I had a friend from California visiting Tokyo, and I wanted him to experience karaoke. So I invited one co-worker who didn’t speak English (but wanted to learn), one co-worker who spent some time in the US, and my American friend (who knew zero Japanese). I convinced them to go just for one hour.

Needless to say, we all bonded over the experience while getting carried away singing Beastie Boys, Red Hot Chili Peppers and other songs I can’t remember now. Upon leaving the building, we were stunned – positively stunned – to realize that it was already morning. How did we lose track of 6 hours?? 

That experience was not an anomaly; it happened all the time, actually. That’s the beauty of karaoke: you have so much fun, that you forget about time. It works even when you don’t have the same language to connect you. Music is powerful, indeed.

3. Karaoke = Japanese culture insider

The remote control for selecting karaoke songs has many buttons on it, and one of them indicates that you can select your songs by year/decade. This is a very important feature for when you are trying to think of the top songs of a certain year, but don’t remember the author or title. I used this often during my practice sessions when I wanted to recall the top hits of a certain year, namely the background songs of TV commercials or theme songs of TV dramas (that I also was addicted to, but that’s a blog post for another day). Many times, the karaoke video that plays during the song shows the actual video of the artist singing, which brings back many memories. 

It is through these videos that you remember what was popular during that time, and this is why karaoke is wonderful in teaching you about Japanese pop culture.

Karaoke Queen

I often joked that I was a “Karaoke Queen,” and my many membership cards might have proved that status. I had an entire section of my wallet dedicated to membership cards for different karaoke venues. In fact, when I left Japan in 2006, I remember ceremoniously giving all of my cards to my former roommate so that she could use the points on it. They were quite valuable to me.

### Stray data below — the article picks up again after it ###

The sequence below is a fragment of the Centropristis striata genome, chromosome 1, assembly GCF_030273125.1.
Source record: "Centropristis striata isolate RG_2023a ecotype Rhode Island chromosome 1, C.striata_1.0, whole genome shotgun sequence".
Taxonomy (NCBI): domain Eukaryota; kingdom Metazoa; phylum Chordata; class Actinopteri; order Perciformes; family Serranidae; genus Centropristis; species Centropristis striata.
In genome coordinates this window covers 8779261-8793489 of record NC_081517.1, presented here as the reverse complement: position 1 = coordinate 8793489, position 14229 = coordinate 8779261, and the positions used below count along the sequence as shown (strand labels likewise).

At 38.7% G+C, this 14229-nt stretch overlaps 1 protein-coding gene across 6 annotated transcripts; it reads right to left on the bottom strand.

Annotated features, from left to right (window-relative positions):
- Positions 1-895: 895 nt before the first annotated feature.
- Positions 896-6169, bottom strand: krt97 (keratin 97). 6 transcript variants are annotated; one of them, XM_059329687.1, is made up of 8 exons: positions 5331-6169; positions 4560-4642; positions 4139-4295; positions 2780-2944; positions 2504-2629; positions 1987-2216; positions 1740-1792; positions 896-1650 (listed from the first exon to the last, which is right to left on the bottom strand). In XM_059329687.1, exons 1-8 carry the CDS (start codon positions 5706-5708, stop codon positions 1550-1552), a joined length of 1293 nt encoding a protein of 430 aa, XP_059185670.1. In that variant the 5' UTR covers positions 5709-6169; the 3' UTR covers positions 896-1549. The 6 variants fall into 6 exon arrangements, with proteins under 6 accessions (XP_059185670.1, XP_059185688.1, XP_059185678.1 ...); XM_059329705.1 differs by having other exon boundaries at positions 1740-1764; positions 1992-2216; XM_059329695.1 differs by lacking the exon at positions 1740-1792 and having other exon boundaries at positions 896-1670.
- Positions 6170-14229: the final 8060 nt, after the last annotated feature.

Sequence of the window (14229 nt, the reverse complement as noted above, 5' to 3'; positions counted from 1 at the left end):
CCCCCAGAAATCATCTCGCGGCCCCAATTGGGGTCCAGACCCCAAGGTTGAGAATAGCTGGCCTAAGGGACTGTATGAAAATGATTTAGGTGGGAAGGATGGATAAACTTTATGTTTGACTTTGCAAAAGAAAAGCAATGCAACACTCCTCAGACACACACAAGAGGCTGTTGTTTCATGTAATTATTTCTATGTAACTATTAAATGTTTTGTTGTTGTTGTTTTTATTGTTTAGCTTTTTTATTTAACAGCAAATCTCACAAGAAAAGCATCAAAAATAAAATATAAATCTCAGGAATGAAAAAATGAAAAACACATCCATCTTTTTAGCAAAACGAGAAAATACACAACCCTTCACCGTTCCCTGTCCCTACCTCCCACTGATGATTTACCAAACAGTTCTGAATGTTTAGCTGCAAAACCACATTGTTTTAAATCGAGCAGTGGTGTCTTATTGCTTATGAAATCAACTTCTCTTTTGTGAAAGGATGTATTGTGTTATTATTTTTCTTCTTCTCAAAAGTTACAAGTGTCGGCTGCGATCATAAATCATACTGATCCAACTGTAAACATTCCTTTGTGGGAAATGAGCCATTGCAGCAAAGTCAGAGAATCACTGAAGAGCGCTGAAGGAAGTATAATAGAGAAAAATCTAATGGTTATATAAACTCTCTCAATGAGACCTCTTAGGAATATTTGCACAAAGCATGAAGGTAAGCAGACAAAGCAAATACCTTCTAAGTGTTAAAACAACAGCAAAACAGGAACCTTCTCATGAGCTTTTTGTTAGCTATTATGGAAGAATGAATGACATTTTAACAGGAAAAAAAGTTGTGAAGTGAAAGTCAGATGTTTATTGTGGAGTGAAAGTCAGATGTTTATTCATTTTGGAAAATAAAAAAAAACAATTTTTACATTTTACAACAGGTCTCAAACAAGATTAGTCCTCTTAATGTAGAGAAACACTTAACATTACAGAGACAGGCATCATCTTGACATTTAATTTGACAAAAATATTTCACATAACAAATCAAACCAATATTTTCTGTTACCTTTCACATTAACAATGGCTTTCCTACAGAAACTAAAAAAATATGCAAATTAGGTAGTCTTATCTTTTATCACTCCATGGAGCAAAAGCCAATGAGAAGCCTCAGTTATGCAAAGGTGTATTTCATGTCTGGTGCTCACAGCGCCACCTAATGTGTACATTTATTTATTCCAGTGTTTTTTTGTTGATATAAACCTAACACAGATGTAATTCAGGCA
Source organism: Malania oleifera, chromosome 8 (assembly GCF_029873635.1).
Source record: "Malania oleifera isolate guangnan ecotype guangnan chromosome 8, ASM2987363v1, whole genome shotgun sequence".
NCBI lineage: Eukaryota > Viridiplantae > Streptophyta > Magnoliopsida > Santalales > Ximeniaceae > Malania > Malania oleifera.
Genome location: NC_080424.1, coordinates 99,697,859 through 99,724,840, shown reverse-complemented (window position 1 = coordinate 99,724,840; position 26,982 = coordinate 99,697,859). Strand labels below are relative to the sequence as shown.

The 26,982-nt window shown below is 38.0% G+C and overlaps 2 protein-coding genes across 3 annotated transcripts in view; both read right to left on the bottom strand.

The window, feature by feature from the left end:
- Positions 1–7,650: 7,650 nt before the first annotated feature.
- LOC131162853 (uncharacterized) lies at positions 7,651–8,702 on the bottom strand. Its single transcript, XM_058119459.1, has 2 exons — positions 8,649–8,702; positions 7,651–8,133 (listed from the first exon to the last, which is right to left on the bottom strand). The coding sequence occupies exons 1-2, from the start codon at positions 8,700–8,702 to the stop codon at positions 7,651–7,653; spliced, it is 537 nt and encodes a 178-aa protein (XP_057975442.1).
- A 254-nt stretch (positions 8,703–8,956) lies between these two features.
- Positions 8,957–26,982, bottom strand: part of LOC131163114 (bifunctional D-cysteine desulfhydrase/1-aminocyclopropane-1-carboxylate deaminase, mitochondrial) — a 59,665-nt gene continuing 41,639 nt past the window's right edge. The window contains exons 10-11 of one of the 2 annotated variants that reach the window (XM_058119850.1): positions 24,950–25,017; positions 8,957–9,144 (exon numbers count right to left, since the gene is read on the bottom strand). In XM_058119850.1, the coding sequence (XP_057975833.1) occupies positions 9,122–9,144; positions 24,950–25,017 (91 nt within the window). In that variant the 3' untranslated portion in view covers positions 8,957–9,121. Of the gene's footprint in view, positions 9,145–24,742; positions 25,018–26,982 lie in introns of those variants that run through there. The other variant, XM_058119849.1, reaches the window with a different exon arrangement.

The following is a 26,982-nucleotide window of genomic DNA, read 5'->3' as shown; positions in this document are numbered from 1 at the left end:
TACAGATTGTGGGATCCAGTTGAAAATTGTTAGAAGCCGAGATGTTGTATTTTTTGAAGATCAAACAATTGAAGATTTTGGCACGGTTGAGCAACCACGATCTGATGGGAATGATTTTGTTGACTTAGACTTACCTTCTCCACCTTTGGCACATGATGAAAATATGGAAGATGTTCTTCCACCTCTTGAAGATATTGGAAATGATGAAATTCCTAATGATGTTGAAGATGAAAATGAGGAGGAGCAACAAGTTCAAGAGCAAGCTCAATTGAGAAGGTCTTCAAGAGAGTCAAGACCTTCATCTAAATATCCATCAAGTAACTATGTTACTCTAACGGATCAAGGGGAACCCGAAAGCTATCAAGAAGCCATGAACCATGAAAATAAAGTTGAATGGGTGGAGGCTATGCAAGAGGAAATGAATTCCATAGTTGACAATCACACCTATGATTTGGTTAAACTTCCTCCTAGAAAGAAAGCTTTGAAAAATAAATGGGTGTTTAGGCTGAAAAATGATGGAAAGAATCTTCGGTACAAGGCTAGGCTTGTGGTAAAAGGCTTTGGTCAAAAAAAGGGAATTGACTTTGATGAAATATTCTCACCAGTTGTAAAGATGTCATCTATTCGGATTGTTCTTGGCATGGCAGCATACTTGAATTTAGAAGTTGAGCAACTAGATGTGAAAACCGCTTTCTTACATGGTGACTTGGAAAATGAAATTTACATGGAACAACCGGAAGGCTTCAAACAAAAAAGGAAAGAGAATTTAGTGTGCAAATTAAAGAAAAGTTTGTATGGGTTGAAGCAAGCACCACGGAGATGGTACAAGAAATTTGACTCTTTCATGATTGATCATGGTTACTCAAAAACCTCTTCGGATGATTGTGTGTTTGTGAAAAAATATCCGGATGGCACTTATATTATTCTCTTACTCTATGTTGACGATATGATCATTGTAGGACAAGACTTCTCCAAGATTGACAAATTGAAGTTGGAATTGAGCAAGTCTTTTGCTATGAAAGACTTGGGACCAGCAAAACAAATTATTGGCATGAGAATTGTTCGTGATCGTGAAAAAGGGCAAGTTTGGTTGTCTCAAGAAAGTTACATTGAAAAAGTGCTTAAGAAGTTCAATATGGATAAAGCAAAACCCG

My life is different now, and it’s quite a distance to the nearest karaoke location. I go when the opportunity comes up, but I do miss the real-life karaoke experience in Japan. 

What about you? Do you have any fond karaoke memories? Share on the blog or via your favorite social media!

Photo by BRUNO CERVERA on Unsplash

2 thoughts on “For the love of KARAOKE!”

  1. Thanks for sharing this story. I can relate to it in many ways as I had my first experience with Karaoke when I was in China for an internship. Being the only European person in the whole administration building which also served as a place where employees lived as there commute would have been too long. I myself was offered my own room in the building. Kind of weird, and at the same I had a chance to connect with Chinese people in a very intimate way.

    They loved to entertain themselves with Karaoke and we would sit in the conference room and sing. Since I couldn’t read Chinese, they would translate the words for me into Pinyin, a standard romanization system for Chinese which I was able to read.
    I still have the paper with the written words and an English translation. And I can still sing part of the song.
    The songs were very romantic.
    One of my favorite memories of my stay in China.

  2. Ikigai Connections

    Thank you for reading my post, and for commenting! I will also agree on the romantic comment for Japanese songs, too 😉